Following the initial development of filling stretch and the drying, the fabric at 8-10% moisture is passed through a first compressive shrinking machine 92 which shrinks the fabric by approximately 8-10%. The fabric passes through the machine 92 at a speed of about 48-52 yards per minute. The fabric passing through machine 92 is run in tandem with a scrubbing operation having grit surfaces of 24-220, passing the fabric through the scrubber at approximately 48-52 ypm. Note that the process does not require a mechanical stretch pass on a compressive shrinking machine to further activate filling stretch and does not require a second scrubbing operation. It is believed that the second scrubbing operation as set forth in the patented process is unnecessary because the present fabric is passed directly from the finished pad box 84 to the drying cans 86, without the intervening step of washing the fabric in the open width wash boxes which further removes some of the starchy material left on the weave. With that material remaining on the weave as in the new process, it is believed that the scrubbing has less tendency to pull the fibers and will directly cut, rather than pull, the fibers, thus reducing the amount of pilling. Subsequent to the scrubbing operation 94, the fabric is passed through a final compressive shrinking operation 96 at about 45-50 yards per minute, affording shrinkage of 2-8% and a finished fabric width of 59-60 inches.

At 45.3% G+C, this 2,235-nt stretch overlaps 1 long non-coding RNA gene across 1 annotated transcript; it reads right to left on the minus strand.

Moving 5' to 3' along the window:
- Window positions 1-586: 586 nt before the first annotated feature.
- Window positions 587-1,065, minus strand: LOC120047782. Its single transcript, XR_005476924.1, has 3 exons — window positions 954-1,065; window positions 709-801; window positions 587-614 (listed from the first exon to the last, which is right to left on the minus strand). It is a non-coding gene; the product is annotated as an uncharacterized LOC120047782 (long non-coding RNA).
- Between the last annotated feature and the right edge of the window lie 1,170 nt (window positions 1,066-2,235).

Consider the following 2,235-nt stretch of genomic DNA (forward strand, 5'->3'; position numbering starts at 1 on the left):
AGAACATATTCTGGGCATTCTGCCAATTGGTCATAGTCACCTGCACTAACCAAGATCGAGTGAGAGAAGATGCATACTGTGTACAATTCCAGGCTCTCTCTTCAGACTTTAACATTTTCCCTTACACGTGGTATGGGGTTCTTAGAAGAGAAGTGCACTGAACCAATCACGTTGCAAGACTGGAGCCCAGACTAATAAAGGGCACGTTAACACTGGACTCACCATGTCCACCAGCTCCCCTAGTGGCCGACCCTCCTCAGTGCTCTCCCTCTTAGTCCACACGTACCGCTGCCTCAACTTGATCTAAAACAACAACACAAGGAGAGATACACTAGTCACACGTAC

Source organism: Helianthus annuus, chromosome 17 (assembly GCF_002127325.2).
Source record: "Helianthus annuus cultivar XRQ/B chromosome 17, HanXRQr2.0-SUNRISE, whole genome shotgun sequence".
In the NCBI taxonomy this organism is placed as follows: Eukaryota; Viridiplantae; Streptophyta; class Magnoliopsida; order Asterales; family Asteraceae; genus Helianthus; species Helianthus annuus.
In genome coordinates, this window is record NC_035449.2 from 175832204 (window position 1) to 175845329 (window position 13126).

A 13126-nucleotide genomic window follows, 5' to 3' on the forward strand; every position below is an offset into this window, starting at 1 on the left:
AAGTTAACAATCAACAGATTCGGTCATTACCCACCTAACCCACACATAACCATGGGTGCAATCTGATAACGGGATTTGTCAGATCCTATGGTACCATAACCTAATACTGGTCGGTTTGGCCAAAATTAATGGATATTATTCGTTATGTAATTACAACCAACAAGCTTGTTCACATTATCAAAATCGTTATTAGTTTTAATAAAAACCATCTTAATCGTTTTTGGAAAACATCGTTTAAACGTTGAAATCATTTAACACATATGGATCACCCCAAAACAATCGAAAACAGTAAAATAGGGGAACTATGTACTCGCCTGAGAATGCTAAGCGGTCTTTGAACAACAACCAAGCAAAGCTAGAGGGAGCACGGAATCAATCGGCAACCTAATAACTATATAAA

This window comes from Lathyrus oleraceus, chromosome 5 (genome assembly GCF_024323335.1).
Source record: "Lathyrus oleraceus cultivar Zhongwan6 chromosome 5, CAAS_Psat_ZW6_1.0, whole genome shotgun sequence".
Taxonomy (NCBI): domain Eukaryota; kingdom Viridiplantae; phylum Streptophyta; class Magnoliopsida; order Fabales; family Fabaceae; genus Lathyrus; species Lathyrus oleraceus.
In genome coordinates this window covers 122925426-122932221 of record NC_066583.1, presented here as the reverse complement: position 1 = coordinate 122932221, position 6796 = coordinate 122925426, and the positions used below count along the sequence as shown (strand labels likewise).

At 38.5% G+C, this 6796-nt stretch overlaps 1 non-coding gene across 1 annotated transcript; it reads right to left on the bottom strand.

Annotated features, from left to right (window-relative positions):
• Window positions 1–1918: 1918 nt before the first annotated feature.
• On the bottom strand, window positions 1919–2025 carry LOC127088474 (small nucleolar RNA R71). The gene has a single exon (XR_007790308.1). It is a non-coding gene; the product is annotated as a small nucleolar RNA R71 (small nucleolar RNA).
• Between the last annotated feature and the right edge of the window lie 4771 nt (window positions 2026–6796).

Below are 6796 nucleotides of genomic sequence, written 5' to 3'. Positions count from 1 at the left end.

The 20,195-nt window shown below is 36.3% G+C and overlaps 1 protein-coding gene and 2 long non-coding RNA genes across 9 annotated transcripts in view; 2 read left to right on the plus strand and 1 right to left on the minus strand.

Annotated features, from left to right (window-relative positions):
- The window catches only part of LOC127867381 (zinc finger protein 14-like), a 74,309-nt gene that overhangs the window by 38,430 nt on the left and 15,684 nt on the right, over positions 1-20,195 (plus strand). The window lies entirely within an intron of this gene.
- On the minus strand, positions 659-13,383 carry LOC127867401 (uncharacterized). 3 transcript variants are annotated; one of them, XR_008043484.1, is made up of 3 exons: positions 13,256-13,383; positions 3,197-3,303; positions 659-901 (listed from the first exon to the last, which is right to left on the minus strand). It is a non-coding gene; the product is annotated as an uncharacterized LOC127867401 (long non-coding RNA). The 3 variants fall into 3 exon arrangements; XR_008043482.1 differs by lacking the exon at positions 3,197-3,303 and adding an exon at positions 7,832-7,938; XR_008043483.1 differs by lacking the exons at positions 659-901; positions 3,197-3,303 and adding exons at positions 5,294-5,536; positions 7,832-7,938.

While the invention has been described in connection with what is presently considered to be the most practical and preferred embodiment, it is to be understood that the invention is not to be limited to the disclosed embodiment, but on the contrary, is intended to cover various modifications and equivalent arrangements included within the spirit and scope of the appended claims.
|Cited Patent||Filing date||Publication date||Applicant||Title|